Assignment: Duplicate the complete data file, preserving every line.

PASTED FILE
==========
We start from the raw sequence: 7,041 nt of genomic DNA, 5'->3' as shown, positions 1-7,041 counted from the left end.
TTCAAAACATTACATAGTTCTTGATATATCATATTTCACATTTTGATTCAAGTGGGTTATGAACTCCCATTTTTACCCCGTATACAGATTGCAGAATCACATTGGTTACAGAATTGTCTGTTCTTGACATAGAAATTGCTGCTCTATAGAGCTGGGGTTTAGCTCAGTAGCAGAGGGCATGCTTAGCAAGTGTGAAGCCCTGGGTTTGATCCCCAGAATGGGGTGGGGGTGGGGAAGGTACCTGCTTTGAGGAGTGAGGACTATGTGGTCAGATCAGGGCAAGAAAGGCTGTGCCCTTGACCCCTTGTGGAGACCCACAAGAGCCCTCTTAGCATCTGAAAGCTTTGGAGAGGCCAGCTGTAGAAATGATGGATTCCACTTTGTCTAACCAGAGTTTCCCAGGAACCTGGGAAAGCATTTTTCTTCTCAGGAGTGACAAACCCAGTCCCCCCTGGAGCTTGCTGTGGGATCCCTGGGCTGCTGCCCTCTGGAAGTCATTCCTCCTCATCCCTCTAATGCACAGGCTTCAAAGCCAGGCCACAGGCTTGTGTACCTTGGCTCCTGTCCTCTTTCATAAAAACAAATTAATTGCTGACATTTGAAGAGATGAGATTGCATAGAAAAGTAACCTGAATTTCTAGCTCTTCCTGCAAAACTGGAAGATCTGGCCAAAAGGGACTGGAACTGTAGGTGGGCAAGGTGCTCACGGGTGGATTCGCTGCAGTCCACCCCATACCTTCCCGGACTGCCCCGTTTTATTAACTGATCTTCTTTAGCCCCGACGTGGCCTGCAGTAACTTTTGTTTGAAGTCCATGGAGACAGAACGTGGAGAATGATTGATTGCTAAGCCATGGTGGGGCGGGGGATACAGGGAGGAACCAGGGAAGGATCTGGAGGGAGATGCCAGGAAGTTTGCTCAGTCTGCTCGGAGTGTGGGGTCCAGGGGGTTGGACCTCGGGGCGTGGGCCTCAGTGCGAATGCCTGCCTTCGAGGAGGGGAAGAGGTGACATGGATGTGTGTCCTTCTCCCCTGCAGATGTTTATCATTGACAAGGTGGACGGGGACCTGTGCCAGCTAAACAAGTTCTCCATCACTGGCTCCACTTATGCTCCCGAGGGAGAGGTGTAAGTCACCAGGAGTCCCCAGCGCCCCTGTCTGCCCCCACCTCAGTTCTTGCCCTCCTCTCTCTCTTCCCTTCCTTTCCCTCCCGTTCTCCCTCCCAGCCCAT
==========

We start from the raw sequence: 7,041 nt of genomic DNA, 5'->3' as shown, positions 1-7,041 counted from the left end.
TTCAAAACATTACATAGTTCTTGATATATCATATTTCACATTTTGATTCAAGTGGGTTATGAACTCCCATTTTTACCCCGTATACAGATTGCAGAATCACATTGGTTACAGAATTGTCTGTTCTTGACATAGAAATTGCTGCTCTATAGAGCTGGGGTTTAGCTCAGTAGCAGAGGGCATGCTTAGCAAGTGTGAAGCCCTGGGTTTGATCCCCAGAATGGGGTGGGGGTGGGGAAGGTACCTGCTTTGAGGAGTGAGGACTATGTGGTCAGATCAGGGCAAGAAAGGCTGTGCCCTTGACCCCTTGTGGAGACCCACAAGAGCCCTCTTAGCATCTGAAAGCTTTGGAGAGGCCAGCTGTAGAAATGATGGATTCCACTTTGTCTAACCAGAGTTTCCCAGGAACCTGGGAAAGCATTTTTCTTCTCAGGAGTGACAAACCCAGTCCCCCCTGGAGCTTGCTGTGGGATCCCTGGGCTGCTGCCCTCTGGAAGTCATTCCTCCTCATCCCTCTAATGCACAGGCTTCAAAGCCAGGCCACAGGCTTGTGTACCTTGGCTCCTGTCCTCTTTCATAAAAACAAATTAATTGCTGACATTTGAAGAGATGAGATTGCATAGAAAAGTAACCTGAATTTCTAGCTCTTCCTGCAAAACTGGAAGATCTGGCCAAAAGGGACTGGAACTGTAGGTGGGCAAGGTGCTCACGGGTGGATTCGCTGCAGTCCACCCCATACCTTCCCGGACTGCCCCGTTTTATTAACTGATCTTCTTTAGCCCCGACGTGGCCTGCAGTAACTTTTGTTTGAAGTCCATGGAGACAGAACGTGGAGAATGATTGATTGCTAAGCCATGGTGGGGCGGGGGATACAGGGAGGAACCAGGGAAGGATCTGGAGGGAGATGCCAGGAAGTTTGCTCAGTCTGCTCGGAGTGTGGGGTCCAGGGGGTTGGACCTCGGGGCGTGGGCCTCAGTGCGAATGCCTGCCTTCGAGGAGGGGAAGAGGTGACATGGATGTGTGTCCTTCTCCCCTGCAGATGTTTATCATTGACAAGGTGGACGGGGACCTGTGCCAGCTAAACAAGTTCTCCATCACTGGCTCCACTTATGCTCCCGAGGGAGAGGTGTAAGTCACCAGGAGTCCCCAGCGCCCCTGTCTGCCCCCACCTCAGTTCTTGCCCTCCTCTCTCTCTTCCCTTCCTTTCCCTCCCGTTCTCCCTCCCAGCCCAT